I had to make a tough decision Friday – one I have struggled with for many months. The details won’t interest many others, I suspect, except those directly affected at my work. The process and the lesson, however, should apply to more people.
As the community manager for our company’s internal social network, it is my instinct and basic value to allow conversation on nearly all subjects unless they violate company policy and unless the conversations themselves devolve into disrespectful barbs thrown at others. At that point, the conversation has to change or be removed. At worse, the individual has to be warned and, if necessary, removed from the community.
For more than two years we have allowed political discussions on our social network with the hope that they could be civil discussions. The reality, though, is that far too many of those discussions went south into just a handful of people bickering back and forth and accomplishing nothing useful. Repeated warnings were given. I initiated a non-binding poll of the larger community back in May about whether to continue the politics group or not and 58% said to get rid of it. Sadly, the tone of conversations never improved and the preferred self-policing didn’t work for this crowd.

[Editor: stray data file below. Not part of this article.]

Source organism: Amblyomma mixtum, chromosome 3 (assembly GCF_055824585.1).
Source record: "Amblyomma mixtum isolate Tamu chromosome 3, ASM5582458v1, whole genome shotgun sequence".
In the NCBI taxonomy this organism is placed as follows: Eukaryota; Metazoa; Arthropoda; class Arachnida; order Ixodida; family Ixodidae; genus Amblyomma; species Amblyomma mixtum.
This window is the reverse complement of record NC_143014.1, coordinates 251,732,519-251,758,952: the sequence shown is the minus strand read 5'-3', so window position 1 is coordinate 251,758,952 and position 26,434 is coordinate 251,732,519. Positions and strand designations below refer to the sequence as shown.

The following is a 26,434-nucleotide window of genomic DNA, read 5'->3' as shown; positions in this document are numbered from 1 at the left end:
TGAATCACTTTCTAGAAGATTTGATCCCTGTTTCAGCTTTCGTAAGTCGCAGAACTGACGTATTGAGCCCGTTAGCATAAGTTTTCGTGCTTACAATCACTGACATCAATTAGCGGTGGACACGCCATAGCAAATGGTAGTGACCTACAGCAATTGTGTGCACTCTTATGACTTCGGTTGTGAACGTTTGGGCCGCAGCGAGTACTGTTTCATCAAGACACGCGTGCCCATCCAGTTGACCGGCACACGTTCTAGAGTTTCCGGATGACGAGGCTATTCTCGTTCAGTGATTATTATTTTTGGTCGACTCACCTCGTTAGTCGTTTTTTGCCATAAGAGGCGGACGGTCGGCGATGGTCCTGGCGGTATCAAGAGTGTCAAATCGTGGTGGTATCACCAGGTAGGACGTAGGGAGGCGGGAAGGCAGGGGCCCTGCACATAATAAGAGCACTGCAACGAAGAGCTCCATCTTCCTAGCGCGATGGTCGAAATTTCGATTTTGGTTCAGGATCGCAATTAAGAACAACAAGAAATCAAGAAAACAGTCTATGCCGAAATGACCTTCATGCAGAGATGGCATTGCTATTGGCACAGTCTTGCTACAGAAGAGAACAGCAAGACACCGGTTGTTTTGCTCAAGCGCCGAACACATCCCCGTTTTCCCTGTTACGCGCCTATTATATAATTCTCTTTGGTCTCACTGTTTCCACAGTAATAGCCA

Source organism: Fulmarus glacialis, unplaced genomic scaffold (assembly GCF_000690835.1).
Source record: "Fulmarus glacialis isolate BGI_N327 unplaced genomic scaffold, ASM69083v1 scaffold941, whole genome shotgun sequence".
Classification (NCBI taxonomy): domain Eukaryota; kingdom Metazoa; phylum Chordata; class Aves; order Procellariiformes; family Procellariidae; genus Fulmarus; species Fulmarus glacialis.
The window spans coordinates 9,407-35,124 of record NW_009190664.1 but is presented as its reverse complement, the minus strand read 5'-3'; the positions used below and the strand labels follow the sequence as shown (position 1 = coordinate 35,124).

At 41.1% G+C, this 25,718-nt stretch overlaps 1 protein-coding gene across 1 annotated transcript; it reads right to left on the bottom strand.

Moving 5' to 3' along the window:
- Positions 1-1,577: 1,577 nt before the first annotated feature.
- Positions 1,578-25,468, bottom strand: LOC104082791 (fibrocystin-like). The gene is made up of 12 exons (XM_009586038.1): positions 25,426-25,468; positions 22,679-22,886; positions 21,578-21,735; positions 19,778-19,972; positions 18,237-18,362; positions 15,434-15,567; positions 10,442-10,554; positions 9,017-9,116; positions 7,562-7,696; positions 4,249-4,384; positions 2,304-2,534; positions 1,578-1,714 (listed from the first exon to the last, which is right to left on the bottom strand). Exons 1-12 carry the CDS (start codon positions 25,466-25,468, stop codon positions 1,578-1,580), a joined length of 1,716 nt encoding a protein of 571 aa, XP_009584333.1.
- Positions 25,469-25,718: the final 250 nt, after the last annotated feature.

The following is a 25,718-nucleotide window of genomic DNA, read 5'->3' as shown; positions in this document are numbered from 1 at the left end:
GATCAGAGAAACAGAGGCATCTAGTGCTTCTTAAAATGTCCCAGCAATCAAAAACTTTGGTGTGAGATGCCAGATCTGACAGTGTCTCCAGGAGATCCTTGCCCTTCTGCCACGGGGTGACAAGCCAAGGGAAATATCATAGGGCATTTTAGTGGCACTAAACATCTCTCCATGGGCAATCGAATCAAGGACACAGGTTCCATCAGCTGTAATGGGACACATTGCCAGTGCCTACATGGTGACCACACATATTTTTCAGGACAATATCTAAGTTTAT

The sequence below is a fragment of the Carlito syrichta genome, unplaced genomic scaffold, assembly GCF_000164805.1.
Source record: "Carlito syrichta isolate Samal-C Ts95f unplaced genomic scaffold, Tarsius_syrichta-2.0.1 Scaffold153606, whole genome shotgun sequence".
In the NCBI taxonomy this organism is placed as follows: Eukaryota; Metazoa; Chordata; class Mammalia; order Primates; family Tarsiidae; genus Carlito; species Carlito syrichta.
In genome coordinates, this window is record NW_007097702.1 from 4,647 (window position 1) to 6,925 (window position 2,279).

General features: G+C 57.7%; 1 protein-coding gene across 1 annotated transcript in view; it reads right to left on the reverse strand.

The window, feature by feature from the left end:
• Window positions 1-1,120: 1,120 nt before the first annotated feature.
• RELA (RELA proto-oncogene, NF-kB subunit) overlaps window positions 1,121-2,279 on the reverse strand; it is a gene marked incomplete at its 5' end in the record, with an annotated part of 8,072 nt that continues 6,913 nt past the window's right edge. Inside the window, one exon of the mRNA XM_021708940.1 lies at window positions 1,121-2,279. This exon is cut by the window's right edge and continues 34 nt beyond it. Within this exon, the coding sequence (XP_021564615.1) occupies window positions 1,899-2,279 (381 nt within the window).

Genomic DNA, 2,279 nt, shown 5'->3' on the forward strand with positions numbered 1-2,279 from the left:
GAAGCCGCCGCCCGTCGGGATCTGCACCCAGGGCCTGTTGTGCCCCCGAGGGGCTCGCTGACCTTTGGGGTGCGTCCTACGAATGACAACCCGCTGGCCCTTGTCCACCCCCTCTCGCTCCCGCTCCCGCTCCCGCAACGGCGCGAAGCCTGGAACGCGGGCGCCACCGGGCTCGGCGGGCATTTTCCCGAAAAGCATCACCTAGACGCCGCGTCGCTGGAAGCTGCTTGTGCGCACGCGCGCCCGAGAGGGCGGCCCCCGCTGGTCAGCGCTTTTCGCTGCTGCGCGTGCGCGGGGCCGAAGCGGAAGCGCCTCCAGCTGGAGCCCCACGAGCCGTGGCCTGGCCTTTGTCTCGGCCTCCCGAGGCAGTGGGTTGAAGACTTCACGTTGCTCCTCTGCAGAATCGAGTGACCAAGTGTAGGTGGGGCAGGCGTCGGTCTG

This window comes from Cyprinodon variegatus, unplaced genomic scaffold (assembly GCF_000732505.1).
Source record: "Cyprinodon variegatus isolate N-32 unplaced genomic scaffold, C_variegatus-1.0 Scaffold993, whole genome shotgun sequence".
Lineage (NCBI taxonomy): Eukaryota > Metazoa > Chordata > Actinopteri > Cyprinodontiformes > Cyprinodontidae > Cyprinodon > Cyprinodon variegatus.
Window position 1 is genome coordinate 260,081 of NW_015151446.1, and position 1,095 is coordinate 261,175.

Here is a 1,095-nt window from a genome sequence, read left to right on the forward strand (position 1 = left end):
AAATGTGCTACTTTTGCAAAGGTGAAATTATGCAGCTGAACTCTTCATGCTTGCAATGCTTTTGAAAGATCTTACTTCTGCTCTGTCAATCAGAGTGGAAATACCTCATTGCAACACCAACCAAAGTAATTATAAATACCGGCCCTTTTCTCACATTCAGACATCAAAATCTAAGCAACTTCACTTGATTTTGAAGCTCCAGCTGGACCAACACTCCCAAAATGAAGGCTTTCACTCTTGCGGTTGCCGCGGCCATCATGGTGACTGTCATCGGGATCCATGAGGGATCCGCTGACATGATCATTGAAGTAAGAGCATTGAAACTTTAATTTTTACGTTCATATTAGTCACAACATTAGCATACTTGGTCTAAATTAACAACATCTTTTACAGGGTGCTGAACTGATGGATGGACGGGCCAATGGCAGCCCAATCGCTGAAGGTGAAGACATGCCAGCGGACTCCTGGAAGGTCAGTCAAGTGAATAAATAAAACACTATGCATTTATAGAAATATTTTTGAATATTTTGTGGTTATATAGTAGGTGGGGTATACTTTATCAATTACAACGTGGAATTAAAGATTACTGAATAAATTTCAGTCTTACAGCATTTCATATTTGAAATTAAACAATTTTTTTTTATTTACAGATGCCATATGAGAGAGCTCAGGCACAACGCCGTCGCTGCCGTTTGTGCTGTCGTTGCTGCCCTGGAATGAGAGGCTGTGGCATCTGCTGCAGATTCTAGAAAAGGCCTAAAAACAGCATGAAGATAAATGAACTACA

So on Friday I removed the group and broadcast a long explanation of why I was doing so. I was very pleased to get nearly 100% positive feedback from the 100+ likes and comments over the next several hours. That was a good affirmation of the decision.
The tough part in this was the fact that some very important values collided in this situation. As a community manager, I value allowing people the right to discuss things. I don’t want to stifle conversation. On the other hand, my role demands that I do what is in the best interest of the health of the community and to accomplish the company’s business objectives. This time those values were at odds, so the health of the community and goals of the business had to take precedence.
It was the right call – a tough one, but the right one.
Leap year lesson #206 is When values collide, go with the higher purpose.